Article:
Baltimore Evening Sun (28 February 1914): 6.


Of late I challenged the Rev. Dr. C. D. Harris for space in the Southern Methodist to defend my theological honor against his accusations of ignorance and worse, as he had already obtained space in The Evening Sun. In the current Southern Methodist he replies with the following counter-challenge:

That the Free Lance send his communication to the Southern Methodist, if he wishes it published, just as we sent ours to The Evening Sun, without our having published two or three notices implying we could not get the space before we tried.

Certainly here is disingenuousness unworthy of so virtuous a man as my learned friend. When he sent in his letter to The Evening Sun he know very well that it would be published in full, and without the slightest question. But I had no such assurance regarding my proposed communication to the Southern Methodist. On the contrary, I had sound reasons for suspecting that some question might be raised about admitting a professed sinner to such impeccable society, and that suspicion was promptly confirmed by Dr. Harris himself. Here are his exact words, from the Southern Methodist of February 19, page 4:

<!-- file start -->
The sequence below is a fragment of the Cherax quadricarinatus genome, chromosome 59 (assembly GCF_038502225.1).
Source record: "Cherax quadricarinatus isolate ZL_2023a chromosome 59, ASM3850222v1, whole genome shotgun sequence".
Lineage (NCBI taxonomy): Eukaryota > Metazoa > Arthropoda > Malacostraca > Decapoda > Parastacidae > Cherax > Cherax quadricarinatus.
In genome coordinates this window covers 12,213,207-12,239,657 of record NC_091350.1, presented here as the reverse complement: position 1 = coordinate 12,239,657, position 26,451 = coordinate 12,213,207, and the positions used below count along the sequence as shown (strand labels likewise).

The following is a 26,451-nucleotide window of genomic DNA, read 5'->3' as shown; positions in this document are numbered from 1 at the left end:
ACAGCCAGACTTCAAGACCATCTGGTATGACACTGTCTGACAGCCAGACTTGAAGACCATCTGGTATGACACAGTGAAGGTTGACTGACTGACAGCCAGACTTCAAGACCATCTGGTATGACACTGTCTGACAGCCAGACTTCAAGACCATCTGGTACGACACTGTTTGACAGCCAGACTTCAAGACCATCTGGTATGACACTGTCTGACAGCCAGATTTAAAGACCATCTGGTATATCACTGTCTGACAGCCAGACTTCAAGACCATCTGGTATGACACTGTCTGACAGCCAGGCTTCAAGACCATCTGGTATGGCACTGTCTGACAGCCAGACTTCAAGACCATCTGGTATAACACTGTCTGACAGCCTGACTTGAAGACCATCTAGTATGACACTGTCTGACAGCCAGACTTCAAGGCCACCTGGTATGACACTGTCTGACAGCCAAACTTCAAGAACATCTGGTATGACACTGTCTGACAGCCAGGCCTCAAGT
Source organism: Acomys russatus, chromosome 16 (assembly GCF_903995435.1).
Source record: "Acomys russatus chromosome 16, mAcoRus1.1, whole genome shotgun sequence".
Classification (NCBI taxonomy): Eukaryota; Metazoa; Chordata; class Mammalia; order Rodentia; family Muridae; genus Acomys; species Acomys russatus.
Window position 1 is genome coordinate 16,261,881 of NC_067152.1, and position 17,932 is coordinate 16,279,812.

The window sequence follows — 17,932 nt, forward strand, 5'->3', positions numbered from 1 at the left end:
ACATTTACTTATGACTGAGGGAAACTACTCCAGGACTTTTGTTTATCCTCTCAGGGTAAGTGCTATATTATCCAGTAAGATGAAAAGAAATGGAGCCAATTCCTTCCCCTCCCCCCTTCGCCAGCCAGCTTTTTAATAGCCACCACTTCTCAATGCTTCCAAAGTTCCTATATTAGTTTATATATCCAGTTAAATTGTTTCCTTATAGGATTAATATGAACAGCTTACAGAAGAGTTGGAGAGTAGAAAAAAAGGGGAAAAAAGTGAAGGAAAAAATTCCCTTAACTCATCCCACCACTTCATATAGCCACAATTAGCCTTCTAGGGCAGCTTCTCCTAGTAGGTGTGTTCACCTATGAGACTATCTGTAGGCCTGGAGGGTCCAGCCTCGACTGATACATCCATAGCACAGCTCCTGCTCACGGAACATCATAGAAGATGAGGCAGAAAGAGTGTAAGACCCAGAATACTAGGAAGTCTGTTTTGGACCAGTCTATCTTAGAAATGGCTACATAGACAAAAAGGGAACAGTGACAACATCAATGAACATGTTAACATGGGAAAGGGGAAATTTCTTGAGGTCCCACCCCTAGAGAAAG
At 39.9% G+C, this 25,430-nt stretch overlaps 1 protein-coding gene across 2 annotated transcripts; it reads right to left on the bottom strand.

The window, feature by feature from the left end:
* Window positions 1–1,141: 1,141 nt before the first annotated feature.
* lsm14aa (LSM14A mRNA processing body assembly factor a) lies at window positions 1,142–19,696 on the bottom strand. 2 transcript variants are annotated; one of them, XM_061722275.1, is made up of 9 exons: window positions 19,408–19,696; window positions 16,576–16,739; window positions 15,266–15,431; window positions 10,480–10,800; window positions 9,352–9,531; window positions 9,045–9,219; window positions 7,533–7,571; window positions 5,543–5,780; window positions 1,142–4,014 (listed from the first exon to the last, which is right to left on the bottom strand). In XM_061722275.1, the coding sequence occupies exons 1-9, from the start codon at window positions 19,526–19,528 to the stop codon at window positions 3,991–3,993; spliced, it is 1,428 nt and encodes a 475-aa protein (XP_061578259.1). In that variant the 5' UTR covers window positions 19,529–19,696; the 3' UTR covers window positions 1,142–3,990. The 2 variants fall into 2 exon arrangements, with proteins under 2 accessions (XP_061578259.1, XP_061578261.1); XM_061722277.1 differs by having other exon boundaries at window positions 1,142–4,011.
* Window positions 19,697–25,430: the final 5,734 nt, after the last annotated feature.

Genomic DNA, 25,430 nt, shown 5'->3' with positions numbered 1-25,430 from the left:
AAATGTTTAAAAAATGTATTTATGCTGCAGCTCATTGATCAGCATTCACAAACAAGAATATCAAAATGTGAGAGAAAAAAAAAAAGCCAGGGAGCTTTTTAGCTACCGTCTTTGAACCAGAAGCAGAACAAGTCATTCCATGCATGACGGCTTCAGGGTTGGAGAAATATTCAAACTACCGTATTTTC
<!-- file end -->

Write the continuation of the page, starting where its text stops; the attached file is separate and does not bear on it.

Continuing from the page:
The Free Lance formally applies for space to the Southern Methodist for defending his theological honor, but adds that he hasn’t much hope of getting it. This is not an unreasonable request, as we were granted space to The [Evening] Sun to make our position clear. In reply, we shall say, if the directors of our paper will consent, we shall agree to discuss the principle of prohibition from a Scriptural, a moral and economic and practical standpoint, both in the Southern Methodist and in The Evening Sun, etc.

Well, have the directors ever consented? If so, why not say so, and have done? And failing any news of that consent, am I not justified in assuming that it is still withheld? Let the good Doctor cease his unworthy quibbling. Let his aye be aye and his nay, nay.

My spies on the Eastern Shore send me secret word that the vice crusade in Salisbury has already gone to pieces. Some of the reactionaries, indeed, have grown so bold that they talk openly of erecting monuments to the Hon. Liz Niblett and the Hon. Sal Dize, two former celebrated leaders in the bohemian society of the town. Meanwhile Crisfield remains so pure that it is impossible for any citizen to buy more than a quart of whisky a day.